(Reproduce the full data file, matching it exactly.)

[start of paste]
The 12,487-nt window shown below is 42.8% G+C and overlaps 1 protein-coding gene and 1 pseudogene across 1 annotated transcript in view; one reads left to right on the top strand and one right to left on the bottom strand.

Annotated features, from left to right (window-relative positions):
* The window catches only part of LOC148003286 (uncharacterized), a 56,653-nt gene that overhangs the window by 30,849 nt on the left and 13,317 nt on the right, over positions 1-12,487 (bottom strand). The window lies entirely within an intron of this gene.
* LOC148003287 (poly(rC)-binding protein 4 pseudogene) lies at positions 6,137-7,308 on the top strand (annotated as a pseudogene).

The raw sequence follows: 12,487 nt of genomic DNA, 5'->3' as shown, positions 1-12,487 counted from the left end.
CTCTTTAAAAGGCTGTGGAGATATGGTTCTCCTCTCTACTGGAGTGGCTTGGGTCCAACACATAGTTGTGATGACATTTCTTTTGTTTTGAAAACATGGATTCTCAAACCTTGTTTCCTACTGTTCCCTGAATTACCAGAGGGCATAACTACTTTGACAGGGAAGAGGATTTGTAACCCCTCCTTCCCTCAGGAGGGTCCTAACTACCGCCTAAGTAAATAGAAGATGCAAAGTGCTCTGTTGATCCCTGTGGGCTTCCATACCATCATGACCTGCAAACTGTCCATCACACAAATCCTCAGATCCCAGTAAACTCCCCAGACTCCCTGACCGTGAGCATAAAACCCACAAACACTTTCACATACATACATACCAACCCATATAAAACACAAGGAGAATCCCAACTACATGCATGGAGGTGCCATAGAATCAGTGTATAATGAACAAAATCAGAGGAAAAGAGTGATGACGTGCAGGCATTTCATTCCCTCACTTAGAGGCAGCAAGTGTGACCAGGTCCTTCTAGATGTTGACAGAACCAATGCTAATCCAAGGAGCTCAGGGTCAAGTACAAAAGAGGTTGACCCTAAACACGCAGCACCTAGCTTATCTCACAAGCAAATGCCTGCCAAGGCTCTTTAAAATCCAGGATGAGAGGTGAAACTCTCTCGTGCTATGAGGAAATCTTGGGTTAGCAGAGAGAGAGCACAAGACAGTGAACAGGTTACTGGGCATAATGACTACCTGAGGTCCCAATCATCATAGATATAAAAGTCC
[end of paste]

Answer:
The 12,487-nt window shown below is 42.8% G+C and overlaps 1 protein-coding gene and 1 pseudogene across 1 annotated transcript in view; one reads left to right on the top strand and one right to left on the bottom strand.

Annotated features, from left to right (window-relative positions):
* The window catches only part of LOC148003286 (uncharacterized), a 56,653-nt gene that overhangs the window by 30,849 nt on the left and 13,317 nt on the right, over positions 1-12,487 (bottom strand). The window lies entirely within an intron of this gene.
* LOC148003287 (poly(rC)-binding protein 4 pseudogene) lies at positions 6,137-7,308 on the top strand (annotated as a pseudogene).

The raw sequence follows: 12,487 nt of genomic DNA, 5'->3' as shown, positions 1-12,487 counted from the left end.
CTCTTTAAAAGGCTGTGGAGATATGGTTCTCCTCTCTACTGGAGTGGCTTGGGTCCAACACATAGTTGTGATGACATTTCTTTTGTTTTGAAAACATGGATTCTCAAACCTTGTTTCCTACTGTTCCCTGAATTACCAGAGGGCATAACTACTTTGACAGGGAAGAGGATTTGTAACCCCTCCTTCCCTCAGGAGGGTCCTAACTACCGCCTAAGTAAATAGAAGATGCAAAGTGCTCTGTTGATCCCTGTGGGCTTCCATACCATCATGACCTGCAAACTGTCCATCACACAAATCCTCAGATCCCAGTAAACTCCCCAGACTCCCTGACCGTGAGCATAAAACCCACAAACACTTTCACATACATACATACCAACCCATATAAAACACAAGGAGAATCCCAACTACATGCATGGAGGTGCCATAGAATCAGTGTATAATGAACAAAATCAGAGGAAAAGAGTGATGACGTGCAGGCATTTCATTCCCTCACTTAGAGGCAGCAAGTGTGACCAGGTCCTTCTAGATGTTGACAGAACCAATGCTAATCCAAGGAGCTCAGGGTCAAGTACAAAAGAGGTTGACCCTAAACACGCAGCACCTAGCTTATCTCACAAGCAAATGCCTGCCAAGGCTCTTTAAAATCCAGGATGAGAGGTGAAACTCTCTCGTGCTATGAGGAAATCTTGGGTTAGCAGAGAGAGAGCACAAGACAGTGAACAGGTTACTGGGCATAATGACTACCTGAGGTCCCAATCATCATAGATATAAAAGTCC